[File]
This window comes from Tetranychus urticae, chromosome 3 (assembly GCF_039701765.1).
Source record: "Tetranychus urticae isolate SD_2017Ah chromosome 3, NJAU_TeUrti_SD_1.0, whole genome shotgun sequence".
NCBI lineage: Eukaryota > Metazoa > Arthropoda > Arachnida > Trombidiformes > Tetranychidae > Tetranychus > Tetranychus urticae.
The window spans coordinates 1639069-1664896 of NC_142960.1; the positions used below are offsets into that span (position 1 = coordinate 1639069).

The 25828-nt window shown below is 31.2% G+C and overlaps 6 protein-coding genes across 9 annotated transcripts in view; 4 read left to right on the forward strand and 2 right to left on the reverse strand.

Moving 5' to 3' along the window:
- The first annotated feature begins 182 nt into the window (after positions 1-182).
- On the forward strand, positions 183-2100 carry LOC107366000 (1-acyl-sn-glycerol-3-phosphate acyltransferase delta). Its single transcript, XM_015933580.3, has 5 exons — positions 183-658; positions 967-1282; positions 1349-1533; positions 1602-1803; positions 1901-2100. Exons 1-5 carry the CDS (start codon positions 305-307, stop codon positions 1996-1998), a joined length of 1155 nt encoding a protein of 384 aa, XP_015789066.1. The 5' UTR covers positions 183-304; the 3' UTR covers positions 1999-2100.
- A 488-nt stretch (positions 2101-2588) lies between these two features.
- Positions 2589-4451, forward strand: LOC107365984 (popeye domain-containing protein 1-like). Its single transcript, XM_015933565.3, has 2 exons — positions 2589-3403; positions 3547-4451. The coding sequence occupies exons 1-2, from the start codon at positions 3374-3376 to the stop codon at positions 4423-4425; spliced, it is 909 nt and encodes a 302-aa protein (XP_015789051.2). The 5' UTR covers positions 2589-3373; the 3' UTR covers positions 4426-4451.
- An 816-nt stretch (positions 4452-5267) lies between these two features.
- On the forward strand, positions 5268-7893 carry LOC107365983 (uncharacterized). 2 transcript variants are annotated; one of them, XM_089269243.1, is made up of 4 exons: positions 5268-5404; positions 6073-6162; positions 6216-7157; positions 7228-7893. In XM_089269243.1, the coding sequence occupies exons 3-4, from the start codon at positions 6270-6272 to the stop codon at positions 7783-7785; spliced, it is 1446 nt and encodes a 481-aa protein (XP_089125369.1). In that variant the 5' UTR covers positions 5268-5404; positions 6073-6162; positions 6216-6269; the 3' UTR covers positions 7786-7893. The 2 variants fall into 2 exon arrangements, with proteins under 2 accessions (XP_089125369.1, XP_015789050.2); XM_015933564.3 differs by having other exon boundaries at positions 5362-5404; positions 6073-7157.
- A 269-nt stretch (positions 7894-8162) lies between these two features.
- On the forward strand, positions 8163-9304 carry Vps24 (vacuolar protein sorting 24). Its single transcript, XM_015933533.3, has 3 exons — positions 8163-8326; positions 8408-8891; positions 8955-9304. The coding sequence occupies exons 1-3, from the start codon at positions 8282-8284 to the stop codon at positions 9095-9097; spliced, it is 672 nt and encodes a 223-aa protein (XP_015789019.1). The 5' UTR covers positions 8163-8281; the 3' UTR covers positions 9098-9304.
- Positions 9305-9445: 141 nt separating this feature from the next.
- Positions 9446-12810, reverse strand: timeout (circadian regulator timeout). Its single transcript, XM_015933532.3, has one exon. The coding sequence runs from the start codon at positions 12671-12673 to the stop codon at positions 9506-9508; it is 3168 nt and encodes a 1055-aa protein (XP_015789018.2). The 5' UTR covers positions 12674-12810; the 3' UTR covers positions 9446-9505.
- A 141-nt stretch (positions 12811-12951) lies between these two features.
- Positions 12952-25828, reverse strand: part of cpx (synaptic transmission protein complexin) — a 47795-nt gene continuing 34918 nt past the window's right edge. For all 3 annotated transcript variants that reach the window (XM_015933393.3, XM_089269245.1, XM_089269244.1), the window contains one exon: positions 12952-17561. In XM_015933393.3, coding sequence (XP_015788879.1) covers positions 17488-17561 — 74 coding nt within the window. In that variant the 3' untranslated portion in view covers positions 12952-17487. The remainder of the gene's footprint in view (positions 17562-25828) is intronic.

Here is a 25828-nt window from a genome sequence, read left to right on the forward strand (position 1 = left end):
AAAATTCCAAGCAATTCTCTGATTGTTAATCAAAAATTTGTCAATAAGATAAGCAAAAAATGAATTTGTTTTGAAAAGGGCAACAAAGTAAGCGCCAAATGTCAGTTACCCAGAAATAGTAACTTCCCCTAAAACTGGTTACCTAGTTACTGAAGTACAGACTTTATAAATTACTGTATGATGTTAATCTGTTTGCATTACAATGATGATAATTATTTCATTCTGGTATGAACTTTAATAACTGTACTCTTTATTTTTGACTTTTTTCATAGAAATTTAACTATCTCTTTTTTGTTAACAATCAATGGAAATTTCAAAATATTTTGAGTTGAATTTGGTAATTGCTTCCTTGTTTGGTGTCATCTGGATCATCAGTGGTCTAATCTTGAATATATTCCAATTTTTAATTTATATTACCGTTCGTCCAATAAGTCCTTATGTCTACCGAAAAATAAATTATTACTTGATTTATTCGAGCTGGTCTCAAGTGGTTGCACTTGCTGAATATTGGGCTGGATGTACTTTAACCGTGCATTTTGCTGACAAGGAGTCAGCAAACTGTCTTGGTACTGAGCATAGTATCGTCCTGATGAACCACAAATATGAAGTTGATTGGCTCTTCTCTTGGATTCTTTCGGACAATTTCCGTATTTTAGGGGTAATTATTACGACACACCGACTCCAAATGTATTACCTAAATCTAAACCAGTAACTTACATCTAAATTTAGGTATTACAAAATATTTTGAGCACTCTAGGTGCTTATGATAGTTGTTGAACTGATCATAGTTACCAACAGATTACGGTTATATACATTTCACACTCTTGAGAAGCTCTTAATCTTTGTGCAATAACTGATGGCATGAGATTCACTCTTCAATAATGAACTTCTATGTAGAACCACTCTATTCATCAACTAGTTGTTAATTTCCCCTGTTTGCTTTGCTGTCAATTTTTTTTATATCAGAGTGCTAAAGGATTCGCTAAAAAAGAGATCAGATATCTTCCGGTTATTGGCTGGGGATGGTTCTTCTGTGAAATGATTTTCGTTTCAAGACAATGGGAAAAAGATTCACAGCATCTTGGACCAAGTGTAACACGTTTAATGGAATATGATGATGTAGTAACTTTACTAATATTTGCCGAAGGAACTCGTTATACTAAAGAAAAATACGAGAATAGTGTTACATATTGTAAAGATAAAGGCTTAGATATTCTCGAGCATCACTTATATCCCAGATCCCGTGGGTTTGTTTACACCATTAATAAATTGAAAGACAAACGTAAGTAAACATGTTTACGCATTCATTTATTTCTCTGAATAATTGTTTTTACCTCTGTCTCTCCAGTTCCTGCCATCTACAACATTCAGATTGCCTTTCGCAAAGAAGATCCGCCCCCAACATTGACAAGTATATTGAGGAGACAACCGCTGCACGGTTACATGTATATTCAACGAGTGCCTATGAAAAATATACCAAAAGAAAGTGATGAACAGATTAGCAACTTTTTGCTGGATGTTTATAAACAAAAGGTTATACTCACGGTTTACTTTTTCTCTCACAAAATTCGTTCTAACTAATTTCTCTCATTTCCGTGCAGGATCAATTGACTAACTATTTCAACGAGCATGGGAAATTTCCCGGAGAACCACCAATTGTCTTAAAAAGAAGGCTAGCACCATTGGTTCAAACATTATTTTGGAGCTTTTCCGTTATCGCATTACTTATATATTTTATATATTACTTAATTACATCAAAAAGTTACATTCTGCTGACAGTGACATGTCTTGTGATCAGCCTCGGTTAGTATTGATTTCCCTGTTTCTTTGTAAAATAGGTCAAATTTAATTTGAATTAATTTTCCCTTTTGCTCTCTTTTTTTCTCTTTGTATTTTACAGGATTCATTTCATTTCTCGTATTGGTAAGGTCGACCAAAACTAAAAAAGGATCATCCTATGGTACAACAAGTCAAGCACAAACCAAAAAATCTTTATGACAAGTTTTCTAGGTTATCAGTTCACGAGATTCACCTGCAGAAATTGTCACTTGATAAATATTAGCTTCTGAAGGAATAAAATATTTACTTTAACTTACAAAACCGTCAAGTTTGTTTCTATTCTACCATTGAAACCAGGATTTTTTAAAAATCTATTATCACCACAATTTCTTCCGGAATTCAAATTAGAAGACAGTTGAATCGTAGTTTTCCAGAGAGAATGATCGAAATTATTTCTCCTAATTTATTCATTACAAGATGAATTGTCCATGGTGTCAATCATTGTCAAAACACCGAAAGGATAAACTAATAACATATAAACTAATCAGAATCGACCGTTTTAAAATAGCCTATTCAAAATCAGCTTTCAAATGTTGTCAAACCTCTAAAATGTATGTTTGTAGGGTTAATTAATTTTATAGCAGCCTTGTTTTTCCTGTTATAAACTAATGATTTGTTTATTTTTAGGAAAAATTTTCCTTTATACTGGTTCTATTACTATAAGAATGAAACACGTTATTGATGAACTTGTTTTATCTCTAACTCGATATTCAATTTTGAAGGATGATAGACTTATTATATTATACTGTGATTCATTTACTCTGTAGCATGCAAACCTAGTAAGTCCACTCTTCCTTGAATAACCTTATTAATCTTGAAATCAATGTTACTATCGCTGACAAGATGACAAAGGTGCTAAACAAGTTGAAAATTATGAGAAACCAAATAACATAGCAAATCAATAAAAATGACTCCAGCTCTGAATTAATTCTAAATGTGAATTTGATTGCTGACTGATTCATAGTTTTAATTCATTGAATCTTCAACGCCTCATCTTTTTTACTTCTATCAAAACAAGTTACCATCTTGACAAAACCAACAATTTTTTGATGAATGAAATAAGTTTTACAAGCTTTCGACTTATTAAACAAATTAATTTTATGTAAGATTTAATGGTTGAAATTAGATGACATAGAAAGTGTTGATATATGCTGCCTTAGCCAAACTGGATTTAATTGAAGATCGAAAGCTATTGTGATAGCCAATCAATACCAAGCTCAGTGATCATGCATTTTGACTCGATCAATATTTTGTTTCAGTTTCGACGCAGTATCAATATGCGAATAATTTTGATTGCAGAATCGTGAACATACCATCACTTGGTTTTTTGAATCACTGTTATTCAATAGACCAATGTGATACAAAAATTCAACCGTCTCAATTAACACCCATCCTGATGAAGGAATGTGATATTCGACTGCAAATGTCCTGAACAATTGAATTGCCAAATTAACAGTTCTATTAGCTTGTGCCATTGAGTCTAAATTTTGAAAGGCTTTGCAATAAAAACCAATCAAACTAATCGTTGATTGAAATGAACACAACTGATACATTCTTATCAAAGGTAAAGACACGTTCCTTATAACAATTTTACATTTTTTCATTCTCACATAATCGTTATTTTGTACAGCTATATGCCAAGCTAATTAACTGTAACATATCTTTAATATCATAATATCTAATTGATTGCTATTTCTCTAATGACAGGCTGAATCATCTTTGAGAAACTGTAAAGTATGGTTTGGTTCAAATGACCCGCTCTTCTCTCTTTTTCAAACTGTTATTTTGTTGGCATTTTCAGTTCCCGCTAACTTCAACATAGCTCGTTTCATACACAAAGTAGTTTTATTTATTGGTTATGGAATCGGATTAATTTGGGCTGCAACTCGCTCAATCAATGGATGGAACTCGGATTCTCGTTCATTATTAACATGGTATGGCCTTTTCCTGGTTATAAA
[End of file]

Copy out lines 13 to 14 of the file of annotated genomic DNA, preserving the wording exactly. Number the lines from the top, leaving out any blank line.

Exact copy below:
- A 269-nt stretch (positions 7894-8162) lies between these two features.
- On the forward strand, positions 8163-9304 carry Vps24 (vacuolar protein sorting 24). Its single transcript, XM_015933533.3, has 3 exons — positions 8163-8326; positions 8408-8891; positions 8955-9304. The coding sequence occupies exons 1-3, from the start codon at positions 8282-8284 to the stop codon at positions 9095-9097; spliced, it is 672 nt and encodes a 223-aa protein (XP_015789019.1). The 5' UTR covers positions 8163-8281; the 3' UTR covers positions 9098-9304.